Linux desktop software maker Xandros and Rome-based NoMachine, which specializes in Linux terminal server remote access and management software, Thursday announced they are teaming up to build new Linux thin-client platforms.
A certified NoMachine NX Client will be included in the first German edition of Xandros Corp.s Desktop OS 3.1, which will debut Nov. 15 at the Frankfurt LinuxWorld Conference and Expo.
A Xandros/NX server bundle also is in joint development, which would enable users to access a wider variety of applications that run on Linux systems, the companies said in a joint news release.
Thin clients, which are display terminals without local storage connected to a central server, vary in capabilities. The “thinnest” ones act as keyboard/mouse/display terminals only, and all computing takes place remotely on the server.
The “thickest” ones, sometimes called diskless workstations, can do their own computing but must depend on the central server for program and data storage. The latter can also use the central server as a computing resource.
Xandros CEO Andreas Typaldos said that enterprise thin-client desktop deployments are expected to double worldwide over the course of the next three years, information that matches what IT analytical firm IDC has reported in recent months.
IDC expects the thin client terminal market to ship 1 million units in 2005 (up 39 percent from 2004) and reach nearly $500 million in value in Europe alone by the end of 2006. According to Chris Ingle, group consultant, EMEA Systems Group, “Thin client is a viable solution for many business problems, including security, systems management concerns, and time to deployment. We see increased interest in this market and expect growth to continue.”
“The thin-client market will become even more competitive in the foreseeable future, as its penetration rate is expected to gather momentum within key vertical segments, such as education, the public sector and government. Solution bundles and pricing will constitute a critical differentiating factor between competitive vendors,” said Stefania Lorenz, research analyst for IDCs EMEA PC group.
In the U.S., where thin client adoption has lagged somewhat, the enterprise, government and education sectors are expected to be considering such systems more seriously in the coming months due to various cost, security and maintenance reasons, IDC said.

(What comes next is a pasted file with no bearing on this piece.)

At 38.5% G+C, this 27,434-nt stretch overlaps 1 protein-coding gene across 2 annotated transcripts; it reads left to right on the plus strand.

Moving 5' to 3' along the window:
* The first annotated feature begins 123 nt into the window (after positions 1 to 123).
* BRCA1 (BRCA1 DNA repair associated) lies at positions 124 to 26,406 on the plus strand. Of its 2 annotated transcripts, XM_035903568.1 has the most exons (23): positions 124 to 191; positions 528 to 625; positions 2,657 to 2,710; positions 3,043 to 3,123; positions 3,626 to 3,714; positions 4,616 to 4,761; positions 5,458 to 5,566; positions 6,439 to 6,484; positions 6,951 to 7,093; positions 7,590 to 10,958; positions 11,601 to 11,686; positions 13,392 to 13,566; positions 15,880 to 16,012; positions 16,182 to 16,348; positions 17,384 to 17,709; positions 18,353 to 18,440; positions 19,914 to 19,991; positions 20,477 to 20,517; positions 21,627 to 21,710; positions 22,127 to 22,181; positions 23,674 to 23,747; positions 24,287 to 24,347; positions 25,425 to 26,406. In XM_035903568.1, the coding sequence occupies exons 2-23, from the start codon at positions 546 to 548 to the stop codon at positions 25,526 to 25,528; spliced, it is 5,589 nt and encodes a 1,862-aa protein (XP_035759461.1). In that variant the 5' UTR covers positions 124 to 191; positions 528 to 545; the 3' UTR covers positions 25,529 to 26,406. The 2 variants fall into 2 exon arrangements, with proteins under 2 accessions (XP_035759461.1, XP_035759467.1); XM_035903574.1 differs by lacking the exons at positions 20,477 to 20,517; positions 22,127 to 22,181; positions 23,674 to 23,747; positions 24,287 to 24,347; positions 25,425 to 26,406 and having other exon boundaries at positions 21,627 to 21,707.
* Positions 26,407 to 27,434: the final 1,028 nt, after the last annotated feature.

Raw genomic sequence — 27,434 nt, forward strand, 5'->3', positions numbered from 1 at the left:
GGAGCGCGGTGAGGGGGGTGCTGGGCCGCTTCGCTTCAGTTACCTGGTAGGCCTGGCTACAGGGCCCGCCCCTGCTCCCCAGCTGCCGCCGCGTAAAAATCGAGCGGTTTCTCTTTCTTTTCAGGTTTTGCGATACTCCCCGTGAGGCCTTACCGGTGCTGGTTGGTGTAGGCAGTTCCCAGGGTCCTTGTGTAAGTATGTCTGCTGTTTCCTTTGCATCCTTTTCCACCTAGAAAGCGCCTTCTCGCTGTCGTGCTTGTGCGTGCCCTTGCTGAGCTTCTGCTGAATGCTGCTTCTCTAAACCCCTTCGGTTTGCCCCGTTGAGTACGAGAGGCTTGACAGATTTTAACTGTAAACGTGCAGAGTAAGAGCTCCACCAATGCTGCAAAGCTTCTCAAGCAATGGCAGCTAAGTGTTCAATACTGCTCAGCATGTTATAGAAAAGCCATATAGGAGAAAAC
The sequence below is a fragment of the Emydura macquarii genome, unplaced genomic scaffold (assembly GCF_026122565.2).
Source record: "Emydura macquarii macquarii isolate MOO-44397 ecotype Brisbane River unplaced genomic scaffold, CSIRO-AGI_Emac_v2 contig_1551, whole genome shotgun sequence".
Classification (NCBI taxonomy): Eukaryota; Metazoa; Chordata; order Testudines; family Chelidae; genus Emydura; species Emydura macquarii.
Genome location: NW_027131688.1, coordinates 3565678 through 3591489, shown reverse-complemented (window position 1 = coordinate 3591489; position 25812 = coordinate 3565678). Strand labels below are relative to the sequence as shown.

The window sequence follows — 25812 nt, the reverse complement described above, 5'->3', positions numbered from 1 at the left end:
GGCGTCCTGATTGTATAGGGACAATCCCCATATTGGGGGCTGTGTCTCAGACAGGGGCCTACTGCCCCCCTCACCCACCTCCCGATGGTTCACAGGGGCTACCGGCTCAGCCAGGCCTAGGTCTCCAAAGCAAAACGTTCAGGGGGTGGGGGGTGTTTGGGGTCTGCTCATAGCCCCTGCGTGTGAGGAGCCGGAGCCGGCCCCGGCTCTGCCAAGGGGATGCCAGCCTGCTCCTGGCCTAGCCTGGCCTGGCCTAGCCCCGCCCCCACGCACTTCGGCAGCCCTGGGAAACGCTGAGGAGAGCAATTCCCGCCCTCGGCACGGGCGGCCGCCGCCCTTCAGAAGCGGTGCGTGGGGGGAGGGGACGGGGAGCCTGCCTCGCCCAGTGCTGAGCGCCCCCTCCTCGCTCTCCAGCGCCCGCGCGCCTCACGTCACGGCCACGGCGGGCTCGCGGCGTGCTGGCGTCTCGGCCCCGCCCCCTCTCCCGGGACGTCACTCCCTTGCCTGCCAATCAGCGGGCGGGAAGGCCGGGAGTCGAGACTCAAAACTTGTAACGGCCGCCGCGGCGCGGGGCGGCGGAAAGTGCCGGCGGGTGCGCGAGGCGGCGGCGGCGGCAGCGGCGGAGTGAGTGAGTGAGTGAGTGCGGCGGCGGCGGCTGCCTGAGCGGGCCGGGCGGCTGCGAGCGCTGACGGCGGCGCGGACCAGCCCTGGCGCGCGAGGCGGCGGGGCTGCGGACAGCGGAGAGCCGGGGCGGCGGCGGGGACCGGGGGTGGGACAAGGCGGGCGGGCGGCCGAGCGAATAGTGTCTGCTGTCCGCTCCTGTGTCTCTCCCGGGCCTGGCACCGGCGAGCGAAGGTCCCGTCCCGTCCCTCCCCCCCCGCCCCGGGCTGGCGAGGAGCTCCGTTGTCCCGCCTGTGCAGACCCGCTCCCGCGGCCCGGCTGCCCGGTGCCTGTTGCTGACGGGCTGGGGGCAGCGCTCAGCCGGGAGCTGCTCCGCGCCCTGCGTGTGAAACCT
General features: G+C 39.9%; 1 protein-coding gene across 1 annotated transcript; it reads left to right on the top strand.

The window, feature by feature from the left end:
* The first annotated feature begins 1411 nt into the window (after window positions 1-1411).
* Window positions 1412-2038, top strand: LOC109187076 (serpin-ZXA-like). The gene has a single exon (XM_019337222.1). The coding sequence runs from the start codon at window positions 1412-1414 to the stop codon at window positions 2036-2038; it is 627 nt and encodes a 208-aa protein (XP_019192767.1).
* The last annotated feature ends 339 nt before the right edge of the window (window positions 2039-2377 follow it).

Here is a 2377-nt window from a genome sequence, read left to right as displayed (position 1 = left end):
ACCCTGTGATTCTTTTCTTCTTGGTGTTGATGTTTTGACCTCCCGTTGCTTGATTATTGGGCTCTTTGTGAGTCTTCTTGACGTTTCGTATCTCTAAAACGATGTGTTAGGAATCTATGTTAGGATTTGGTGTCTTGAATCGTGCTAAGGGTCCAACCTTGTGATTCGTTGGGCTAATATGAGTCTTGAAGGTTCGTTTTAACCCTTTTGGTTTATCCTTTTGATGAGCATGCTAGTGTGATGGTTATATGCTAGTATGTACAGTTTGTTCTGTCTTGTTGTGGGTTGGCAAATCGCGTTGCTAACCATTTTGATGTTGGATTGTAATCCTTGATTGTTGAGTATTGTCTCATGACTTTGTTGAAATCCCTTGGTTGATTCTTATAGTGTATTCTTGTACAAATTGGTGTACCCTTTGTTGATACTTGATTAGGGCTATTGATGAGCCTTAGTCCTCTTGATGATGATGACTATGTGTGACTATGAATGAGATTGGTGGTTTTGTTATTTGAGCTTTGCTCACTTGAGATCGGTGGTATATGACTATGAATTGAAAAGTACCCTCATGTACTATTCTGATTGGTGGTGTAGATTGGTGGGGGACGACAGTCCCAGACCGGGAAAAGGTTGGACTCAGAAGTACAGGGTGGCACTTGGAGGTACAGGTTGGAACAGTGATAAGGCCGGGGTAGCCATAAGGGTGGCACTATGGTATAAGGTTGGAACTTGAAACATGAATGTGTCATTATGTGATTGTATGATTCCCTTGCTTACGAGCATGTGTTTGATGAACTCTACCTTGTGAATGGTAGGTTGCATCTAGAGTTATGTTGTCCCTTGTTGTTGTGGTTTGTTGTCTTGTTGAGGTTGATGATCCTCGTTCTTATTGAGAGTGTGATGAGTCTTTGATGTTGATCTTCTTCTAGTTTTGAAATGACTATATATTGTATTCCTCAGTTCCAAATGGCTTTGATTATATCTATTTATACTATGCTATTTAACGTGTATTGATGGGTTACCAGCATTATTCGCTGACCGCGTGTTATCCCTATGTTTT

“Our engineers examined several thin-client alternatives and found that NoMachine NX provides a solid suite of open source and commercial tools that deliver lightning performance and make remote access as simple as browsing the Web,” Typaldos said.
Xandros operating systems that include the NoMachine NX thin-client component are expected to be made available for the U.S. and English-speaking markets sometime next year, the company said.
NoMachines list of clients includes Google, Hewlett-Packard Co., IBM, Brookhaven National Laboratory, the U.S. Navy, Yale University, Harvard University, Stanford University, and the University of California-Berkeley.
Xandros positions its Desktop OS 3.1 “Deutsche Version” as an alternative to Microsoft Windows. Features include:
- Drag-and-drop DVD burning
- Seamless file and print sharing on Windows networks
- Support both MS Office and new OpenDoc formats in OpenOffice.org 2.0
- Automatic alerts to software updates
- Access to a largest inventory of free Linux software
- Free Skype-to-Skype worldwide calling
- FireFox web browser
- Thunderbird e-mail client
- Latest wireless network card support including Intel Centrino, 802.11g speed with WPA configuration
- Xandros Click-N-Connect wireless network AP (Access Point) finder.
Xandros Anti-Virus, the Xandros Firewall Wizard, encrypted home folders, and secure access to virtual private networks eliminate many of the security issues associated with Windows, the company said.
NoMachine NX is a terminal server and remote-access software based on enterprise-class, open-source technologies utilizing the X-Window system.